Notes On Biblical Geography -- By: E. Robinson

Journal: Bibliotheca Sacra
Volume: BSAC 005:20 (Nov 1848)
Article: Notes On Biblical Geography
Author: E. Robinson


Notes On Biblical Geography

E. Robinson

I. Notes On The Route From Beirût To Damascus

Notwithstanding the multitude of travellers who have passed between these two cities, no one seems as yet to have marked the different points with such accuracy, as to admit of the construction of a good map of the route. Several villages and some streams are not found at all in the maps; and those which are given are not always in the right place. These remarks apply particularly to the Bŭkâ'a and Anti-Lebanon.

A recent letter from the Rev. Wm. M. Thomson of Beirût, dated Aug. 3, 1848, contains an account of a journey made by him to Damascus in April last; and affords new and important information in respect to the features of the country, and the remains of antiquity along the route. I subjoin copious extracts.

The Bŭkâ'a. ’Anjar. Mr. Thomson left Beirût April 12th; and passing over Lebanon, slept at its eastern base on the green margin of the beautiful Bŭkâʾa. The next morning, April 13th, he reached el-Merj in an hour and a half; a miserable Moslem village with a large and filthy khan. Ten minutes beyond el-Merj the Litany is crossed on a low bridge of three arches; the water is deep and of a clayey color. “In forty minutes more,” he says, “I crossed the large branch of the Litany that comes from ’Anjar, on the bridge called Dar Zeinûn. Thus far I had not varied a hair-breadth from the regular road to Damascus; but from this bridge I turned to the left up the stream; and in fifteen minutes reached the fountain called Birket ’Anjar, at the foot of the eastern mountain. This is an immense fountain, throwing out the entire river which we had crossed at the bridge Dar Zeinûn, too deep to be forded. It is also a remitting fountain of a very peculiar kind. There is at all times a large stream boiling up from the deep birkeh; but at irregular periods there is a sudden and great increase of water; sometimes only once a day; while at other times the increase occurs six, eight, or even ten times a day. Nor does there appear to be any known order in which these irregular Sowings occur.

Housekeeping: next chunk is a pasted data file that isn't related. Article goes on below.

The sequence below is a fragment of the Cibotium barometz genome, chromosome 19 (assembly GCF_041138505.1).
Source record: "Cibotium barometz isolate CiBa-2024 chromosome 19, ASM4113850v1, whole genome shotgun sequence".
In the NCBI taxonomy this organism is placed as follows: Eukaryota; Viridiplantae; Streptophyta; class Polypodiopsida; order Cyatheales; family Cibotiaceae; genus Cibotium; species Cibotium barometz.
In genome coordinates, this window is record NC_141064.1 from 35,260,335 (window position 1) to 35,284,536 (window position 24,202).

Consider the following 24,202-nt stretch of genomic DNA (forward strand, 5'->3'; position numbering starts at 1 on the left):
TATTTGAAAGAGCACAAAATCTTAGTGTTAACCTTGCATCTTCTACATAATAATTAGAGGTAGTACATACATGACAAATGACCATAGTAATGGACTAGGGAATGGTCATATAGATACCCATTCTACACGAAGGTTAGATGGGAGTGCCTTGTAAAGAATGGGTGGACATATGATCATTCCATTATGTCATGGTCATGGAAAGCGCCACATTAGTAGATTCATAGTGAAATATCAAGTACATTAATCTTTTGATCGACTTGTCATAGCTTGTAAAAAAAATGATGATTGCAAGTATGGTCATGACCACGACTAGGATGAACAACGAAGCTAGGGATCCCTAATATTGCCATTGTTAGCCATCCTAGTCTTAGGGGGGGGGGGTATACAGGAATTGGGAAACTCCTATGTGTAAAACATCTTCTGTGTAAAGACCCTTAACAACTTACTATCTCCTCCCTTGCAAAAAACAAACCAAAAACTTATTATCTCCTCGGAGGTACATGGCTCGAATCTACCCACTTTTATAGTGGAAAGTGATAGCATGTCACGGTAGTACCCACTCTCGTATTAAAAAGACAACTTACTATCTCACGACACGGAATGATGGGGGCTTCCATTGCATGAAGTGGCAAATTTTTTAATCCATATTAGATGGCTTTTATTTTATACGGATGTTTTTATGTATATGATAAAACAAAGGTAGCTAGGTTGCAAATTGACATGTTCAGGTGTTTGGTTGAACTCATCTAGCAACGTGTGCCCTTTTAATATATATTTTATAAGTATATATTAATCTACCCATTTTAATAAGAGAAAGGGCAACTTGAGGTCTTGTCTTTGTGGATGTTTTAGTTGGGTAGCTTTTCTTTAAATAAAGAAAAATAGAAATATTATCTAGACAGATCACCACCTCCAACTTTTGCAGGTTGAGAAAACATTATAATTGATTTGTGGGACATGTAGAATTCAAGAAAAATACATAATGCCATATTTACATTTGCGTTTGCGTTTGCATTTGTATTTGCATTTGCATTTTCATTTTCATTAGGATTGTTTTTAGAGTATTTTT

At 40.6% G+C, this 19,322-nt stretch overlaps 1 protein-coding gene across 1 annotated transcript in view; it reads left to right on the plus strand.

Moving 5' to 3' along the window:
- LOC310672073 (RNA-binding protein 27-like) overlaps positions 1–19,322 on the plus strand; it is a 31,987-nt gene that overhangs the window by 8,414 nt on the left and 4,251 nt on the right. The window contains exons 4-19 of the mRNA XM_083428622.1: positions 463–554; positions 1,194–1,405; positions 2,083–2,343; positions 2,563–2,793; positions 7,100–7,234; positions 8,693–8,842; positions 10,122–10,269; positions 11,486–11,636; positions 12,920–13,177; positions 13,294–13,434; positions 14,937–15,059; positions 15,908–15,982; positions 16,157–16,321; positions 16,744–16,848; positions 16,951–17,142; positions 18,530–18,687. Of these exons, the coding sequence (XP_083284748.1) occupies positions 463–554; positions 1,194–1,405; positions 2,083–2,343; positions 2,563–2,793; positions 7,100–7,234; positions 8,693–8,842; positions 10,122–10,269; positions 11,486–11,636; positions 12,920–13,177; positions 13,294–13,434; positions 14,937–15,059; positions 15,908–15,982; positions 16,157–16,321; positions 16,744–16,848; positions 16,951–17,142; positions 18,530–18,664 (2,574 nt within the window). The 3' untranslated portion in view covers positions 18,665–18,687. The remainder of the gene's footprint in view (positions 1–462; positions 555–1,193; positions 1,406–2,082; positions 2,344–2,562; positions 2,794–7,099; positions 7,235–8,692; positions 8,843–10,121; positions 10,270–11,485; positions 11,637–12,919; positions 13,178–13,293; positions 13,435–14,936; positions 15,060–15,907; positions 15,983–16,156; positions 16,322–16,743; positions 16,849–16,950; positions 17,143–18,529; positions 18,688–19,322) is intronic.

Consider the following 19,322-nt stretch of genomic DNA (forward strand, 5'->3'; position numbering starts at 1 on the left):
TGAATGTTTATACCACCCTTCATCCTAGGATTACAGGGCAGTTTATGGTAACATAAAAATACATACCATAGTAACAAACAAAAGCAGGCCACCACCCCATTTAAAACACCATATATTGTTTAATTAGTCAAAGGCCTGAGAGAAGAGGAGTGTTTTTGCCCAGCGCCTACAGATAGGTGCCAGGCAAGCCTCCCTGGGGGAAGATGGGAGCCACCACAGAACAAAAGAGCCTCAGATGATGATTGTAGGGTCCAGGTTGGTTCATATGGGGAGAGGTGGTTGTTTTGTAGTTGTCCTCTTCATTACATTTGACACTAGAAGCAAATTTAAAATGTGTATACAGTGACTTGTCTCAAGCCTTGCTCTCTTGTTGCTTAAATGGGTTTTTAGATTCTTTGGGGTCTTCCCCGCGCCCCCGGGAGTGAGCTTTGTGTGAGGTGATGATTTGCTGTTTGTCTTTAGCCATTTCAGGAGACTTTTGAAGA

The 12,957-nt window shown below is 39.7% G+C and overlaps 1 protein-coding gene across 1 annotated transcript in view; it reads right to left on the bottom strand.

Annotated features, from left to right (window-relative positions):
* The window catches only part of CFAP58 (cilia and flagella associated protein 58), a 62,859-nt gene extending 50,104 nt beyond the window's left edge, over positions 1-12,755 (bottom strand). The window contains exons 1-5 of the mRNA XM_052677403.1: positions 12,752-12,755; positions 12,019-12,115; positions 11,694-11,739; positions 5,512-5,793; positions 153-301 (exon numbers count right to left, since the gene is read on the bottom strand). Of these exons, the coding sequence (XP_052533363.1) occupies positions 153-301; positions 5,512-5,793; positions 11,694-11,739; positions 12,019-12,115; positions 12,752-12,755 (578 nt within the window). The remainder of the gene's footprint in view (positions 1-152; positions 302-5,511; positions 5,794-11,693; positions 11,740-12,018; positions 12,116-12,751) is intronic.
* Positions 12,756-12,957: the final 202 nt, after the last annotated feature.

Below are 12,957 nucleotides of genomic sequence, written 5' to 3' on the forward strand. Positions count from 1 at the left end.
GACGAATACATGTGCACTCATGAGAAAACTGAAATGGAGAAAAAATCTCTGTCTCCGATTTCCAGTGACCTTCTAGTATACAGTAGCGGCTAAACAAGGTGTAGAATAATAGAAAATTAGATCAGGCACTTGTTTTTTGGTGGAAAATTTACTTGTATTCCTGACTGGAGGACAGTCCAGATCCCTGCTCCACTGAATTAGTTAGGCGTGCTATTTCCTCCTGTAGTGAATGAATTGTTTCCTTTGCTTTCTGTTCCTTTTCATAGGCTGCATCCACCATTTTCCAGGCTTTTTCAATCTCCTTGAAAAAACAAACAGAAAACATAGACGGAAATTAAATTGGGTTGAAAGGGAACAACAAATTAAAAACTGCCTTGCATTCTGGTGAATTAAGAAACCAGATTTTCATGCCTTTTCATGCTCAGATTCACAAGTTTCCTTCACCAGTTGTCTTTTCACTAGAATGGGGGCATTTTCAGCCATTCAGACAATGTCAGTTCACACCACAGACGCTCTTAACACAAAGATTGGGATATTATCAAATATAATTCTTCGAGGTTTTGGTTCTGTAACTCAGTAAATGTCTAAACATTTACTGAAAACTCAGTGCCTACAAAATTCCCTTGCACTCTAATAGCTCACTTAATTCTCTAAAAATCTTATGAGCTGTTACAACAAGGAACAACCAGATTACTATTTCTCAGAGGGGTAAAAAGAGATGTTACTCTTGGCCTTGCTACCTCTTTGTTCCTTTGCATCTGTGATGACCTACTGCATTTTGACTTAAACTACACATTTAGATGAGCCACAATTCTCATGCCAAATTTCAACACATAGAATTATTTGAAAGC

Sometimes they are comparatively small in quantity; at others, the amount of water is prodigious, threatening to sweep away the half-dozen mills that are built around the fountain. There had been a large overflowing just before I got there, abundant evidence of which was everywhere to be seen.

“Perhaps the following may be a probable explanation of these phenomena. All the strata of Anti-Lebanon dip into the Bŭkaáa at an angle varying from 20° to 4...

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